New study: neonicotinoid insecticides linked to wild bee decline across England

Exposure to neonicotinoid seed treated oilseed rape crops has been linked to long-term population decline of wild bee species across the English countryside, according to research published today in Nature Communications.

The research, led by the Centre for Ecology & Hydrology using data provided by Fera Science Ltd and the Bees, Wasps and Ants Recording Society, examined changes in the occurrence of 62 wild bee species with oilseed rape cropping patterns across England between 1994 and 2011 - the time period spanning the introduction of wide-scale commercial use of neonicotinoids.

Solitary bee Andrena nigroaenea on oilseed rape photo by Lucy Hulmes
Photo: Solitary bee Andrena nigroaenea on oilseed rape (c. Lucy Hulmes)

The scientists found evidence suggesting that neonicotinoid use is linked to large-scale and long-term decline in wild bee species distributions and communities.

The decline was, on average, three times stronger among species that regularly feed on the crop such as Buff-tailed bumblebee (Bombus terrestris) compared to species that forage on a range of floral resources, indicating that oilseed rape is a principle mechanism of neonicotinoid exposure among wild bee communities.

Neonicotinoids are a group of insecticide which can be applied to seed prior to planting. The active compound is expressed systemically throughout the growing plant so can lead to potential ingestion where pollinators feed on the pollen and nectar of treated crops. 

Field of oilseed rape in flower

These findings add to previous small-scale and short-term exposure studies which have identified negative effects of neonicotinoids on honeybees and a limited number of commercially-bred wild bee species.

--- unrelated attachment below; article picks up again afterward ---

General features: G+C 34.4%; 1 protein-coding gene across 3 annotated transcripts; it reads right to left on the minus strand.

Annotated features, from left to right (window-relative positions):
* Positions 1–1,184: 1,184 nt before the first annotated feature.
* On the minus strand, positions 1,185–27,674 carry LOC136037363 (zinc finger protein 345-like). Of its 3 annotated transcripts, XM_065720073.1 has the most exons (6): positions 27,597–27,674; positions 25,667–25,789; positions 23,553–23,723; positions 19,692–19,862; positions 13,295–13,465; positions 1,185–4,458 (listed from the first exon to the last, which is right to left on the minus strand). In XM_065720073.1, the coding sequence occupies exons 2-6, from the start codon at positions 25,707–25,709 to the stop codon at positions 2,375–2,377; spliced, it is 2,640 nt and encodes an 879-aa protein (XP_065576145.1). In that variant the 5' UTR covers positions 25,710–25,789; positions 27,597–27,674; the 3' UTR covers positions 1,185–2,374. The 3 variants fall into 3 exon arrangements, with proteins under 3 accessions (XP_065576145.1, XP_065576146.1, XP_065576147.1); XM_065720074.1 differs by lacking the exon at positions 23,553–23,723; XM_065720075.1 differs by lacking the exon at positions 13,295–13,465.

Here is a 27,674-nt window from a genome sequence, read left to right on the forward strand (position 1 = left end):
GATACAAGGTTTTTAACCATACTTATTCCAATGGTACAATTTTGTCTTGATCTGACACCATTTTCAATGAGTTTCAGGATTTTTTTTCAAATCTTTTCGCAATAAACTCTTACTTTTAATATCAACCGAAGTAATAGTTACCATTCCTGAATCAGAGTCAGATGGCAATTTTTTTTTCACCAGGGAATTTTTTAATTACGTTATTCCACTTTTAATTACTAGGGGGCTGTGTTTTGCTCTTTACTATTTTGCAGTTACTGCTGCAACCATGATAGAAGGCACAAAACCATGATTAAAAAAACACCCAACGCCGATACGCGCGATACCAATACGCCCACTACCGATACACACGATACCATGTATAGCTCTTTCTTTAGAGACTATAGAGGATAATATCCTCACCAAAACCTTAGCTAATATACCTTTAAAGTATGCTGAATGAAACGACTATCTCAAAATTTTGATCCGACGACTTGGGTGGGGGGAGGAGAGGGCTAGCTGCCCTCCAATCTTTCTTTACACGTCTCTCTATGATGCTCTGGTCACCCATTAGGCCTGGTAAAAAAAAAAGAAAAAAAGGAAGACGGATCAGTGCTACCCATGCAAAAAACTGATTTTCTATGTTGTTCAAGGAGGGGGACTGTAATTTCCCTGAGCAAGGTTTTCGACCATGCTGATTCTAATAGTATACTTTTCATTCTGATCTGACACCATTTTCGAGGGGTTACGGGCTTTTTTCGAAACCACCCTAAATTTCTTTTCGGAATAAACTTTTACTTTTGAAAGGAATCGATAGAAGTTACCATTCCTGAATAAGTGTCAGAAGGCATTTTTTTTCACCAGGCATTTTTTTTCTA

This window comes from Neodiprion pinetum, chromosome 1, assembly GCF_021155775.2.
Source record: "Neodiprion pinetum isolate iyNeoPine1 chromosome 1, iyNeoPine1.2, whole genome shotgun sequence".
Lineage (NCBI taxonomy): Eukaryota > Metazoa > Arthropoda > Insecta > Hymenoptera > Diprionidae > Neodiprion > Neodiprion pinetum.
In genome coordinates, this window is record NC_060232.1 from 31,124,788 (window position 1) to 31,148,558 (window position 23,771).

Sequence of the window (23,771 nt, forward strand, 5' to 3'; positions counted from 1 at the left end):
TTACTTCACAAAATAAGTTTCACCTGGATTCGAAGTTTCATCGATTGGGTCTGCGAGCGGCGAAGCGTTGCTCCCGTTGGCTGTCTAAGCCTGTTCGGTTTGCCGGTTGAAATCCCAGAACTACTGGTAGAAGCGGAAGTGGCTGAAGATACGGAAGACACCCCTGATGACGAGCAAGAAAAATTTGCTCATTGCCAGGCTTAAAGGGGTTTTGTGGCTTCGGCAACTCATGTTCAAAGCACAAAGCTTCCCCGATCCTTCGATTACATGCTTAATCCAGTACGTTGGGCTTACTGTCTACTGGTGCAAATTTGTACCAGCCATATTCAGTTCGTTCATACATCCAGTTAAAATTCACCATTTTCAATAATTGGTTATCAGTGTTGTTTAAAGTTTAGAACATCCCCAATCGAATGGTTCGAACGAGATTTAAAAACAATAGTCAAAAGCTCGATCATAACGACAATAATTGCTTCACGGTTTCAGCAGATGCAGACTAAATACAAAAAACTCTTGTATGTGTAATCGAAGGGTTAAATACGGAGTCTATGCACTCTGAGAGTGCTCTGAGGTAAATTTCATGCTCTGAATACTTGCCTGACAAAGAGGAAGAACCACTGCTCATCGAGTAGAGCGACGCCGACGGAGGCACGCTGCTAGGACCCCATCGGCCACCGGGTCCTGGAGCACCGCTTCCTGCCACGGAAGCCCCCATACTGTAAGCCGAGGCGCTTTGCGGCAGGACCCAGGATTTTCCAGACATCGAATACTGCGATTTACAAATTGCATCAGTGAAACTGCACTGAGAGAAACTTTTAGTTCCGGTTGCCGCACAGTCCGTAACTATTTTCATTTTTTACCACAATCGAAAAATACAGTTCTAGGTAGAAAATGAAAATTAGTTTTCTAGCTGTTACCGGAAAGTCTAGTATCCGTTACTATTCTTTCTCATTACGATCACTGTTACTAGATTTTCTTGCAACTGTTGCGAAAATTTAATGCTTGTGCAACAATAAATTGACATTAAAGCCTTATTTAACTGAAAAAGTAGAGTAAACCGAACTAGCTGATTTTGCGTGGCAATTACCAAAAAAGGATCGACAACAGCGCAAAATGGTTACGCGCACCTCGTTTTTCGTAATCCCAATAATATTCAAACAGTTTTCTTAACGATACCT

For five of the species investigated, including the spined mason bee (Osmia spinulosa) and the furrow bee (Lasioglossum fulvicorne), neonicotinoid use was equivalent to at least 20% of local population extinctions of wild bees

According to the researchers, the data suggest that neonicotinoid use is correlated with wild bee biodiversity losses at a national scales and has implications for the conservation of bee communities in intensively farmed landscapes. The results add to an extensive body of evidence that will inform the review of the risks neonicotinoid pesticides pose to bees being undertaken by the European Food Standards Authority and anticipated to be complete by January 2017.

Lead author, Dr Ben Woodcock, said, “As a flowering crop, oilseed rape is beneficial for pollinating insects. This benefit however, appears to be more than nullified by the effect of neonicotinoid seed treatment on a range of wild bee species.

"As a flowering crop, oilseed rape is beneficial for pollinating insects. This benefit however, appears to be more than nullified by the effect of neonicotinoid seed treatment on a range of wild bee species." Dr Ben Woodcock, Centre for Ecology & Hydrology

Dr Woodcock added, “Although we find evidence to show that neonicotinoid use is a contributory factor leading to wild bee species population decline, it is unlikely that they are acting in isolation of other environmental pressures. Wild bees have undergone global declines that have been linked to habitat loss and fragmentation, pathogens, climate change and other insecticides.”

Additional information

CEH issued a press release for this story. Contact our Press Office for more information.

Reference: Woodcock, B A, Isaac, N J B, Bullock, J M, Roy, D B, Garthwaite, D G, Crowe, A & Pywell, R F. 2016. Impacts of neonicotinoid use on long-term population changes in wild bees in England. Nature Communications. DOI: 10.1038/NCOMMS12459. The paper is open access.

This study was undertaken using Centre for Ecology & Hydrology National Capability funding from the Natural Environmental Research Council (Project NEC05102 and NEC04932) and as part of the NERC/BBSRC funded ASSIST project (NE/N018125/1). Pesticide Usage Survey data is held by Food and Environment Research Agency (FERA).

 

Science areas: 

Issues: